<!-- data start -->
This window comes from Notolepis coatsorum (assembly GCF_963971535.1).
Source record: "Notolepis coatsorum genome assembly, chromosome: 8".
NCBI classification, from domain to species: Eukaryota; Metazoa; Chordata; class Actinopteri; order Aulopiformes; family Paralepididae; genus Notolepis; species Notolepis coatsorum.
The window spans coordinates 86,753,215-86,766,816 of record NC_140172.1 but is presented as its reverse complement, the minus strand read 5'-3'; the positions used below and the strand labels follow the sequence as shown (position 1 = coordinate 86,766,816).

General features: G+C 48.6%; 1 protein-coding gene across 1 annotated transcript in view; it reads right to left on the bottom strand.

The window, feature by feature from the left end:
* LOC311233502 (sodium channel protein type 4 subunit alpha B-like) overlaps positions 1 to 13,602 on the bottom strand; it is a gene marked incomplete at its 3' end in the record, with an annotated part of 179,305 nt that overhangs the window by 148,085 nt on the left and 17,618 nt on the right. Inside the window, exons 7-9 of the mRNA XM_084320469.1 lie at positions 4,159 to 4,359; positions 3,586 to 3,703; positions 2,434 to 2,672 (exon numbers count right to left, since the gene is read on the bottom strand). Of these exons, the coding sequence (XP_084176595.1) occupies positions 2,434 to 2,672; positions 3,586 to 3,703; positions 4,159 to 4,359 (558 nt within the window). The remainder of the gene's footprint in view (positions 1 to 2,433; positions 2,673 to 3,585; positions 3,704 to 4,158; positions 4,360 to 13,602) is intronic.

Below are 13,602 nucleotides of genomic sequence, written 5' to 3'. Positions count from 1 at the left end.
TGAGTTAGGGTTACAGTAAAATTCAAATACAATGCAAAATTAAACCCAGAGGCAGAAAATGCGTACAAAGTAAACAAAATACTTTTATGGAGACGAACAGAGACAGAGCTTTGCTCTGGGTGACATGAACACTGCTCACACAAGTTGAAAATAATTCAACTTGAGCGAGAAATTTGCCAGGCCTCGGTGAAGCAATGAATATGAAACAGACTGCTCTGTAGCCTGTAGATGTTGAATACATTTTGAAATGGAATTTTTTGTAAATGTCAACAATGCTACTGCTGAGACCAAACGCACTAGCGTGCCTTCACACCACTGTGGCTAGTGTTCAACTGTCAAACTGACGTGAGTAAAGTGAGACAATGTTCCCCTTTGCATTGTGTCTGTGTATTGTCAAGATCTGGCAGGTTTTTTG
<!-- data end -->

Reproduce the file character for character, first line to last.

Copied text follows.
This window comes from Notolepis coatsorum (assembly GCF_963971535.1).
Source record: "Notolepis coatsorum genome assembly, chromosome: 8".
NCBI classification, from domain to species: Eukaryota; Metazoa; Chordata; class Actinopteri; order Aulopiformes; family Paralepididae; genus Notolepis; species Notolepis coatsorum.
The window spans coordinates 86,753,215-86,766,816 of record NC_140172.1 but is presented as its reverse complement, the minus strand read 5'-3'; the positions used below and the strand labels follow the sequence as shown (position 1 = coordinate 86,766,816).

General features: G+C 48.6%; 1 protein-coding gene across 1 annotated transcript in view; it reads right to left on the bottom strand.

The window, feature by feature from the left end:
* LOC311233502 (sodium channel protein type 4 subunit alpha B-like) overlaps positions 1 to 13,602 on the bottom strand; it is a gene marked incomplete at its 3' end in the record, with an annotated part of 179,305 nt that overhangs the window by 148,085 nt on the left and 17,618 nt on the right. Inside the window, exons 7-9 of the mRNA XM_084320469.1 lie at positions 4,159 to 4,359; positions 3,586 to 3,703; positions 2,434 to 2,672 (exon numbers count right to left, since the gene is read on the bottom strand). Of these exons, the coding sequence (XP_084176595.1) occupies positions 2,434 to 2,672; positions 3,586 to 3,703; positions 4,159 to 4,359 (558 nt within the window). The remainder of the gene's footprint in view (positions 1 to 2,433; positions 2,673 to 3,585; positions 3,704 to 4,158; positions 4,360 to 13,602) is intronic.

Below are 13,602 nucleotides of genomic sequence, written 5' to 3'. Positions count from 1 at the left end.
TGAGTTAGGGTTACAGTAAAATTCAAATACAATGCAAAATTAAACCCAGAGGCAGAAAATGCGTACAAAGTAAACAAAATACTTTTATGGAGACGAACAGAGACAGAGCTTTGCTCTGGGTGACATGAACACTGCTCACACAAGTTGAAAATAATTCAACTTGAGCGAGAAATTTGCCAGGCCTCGGTGAAGCAATGAATATGAAACAGACTGCTCTGTAGCCTGTAGATGTTGAATACATTTTGAAATGGAATTTTTTGTAAATGTCAACAATGCTACTGCTGAGACCAAACGCACTAGCGTGCCTTCACACCACTGTGGCTAGTGTTCAACTGTCAAACTGACGTGAGTAAAGTGAGACAATGTTCCCCTTTGCATTGTGTCTGTGTATTGTCAAGATCTGGCAGGTTTTTTG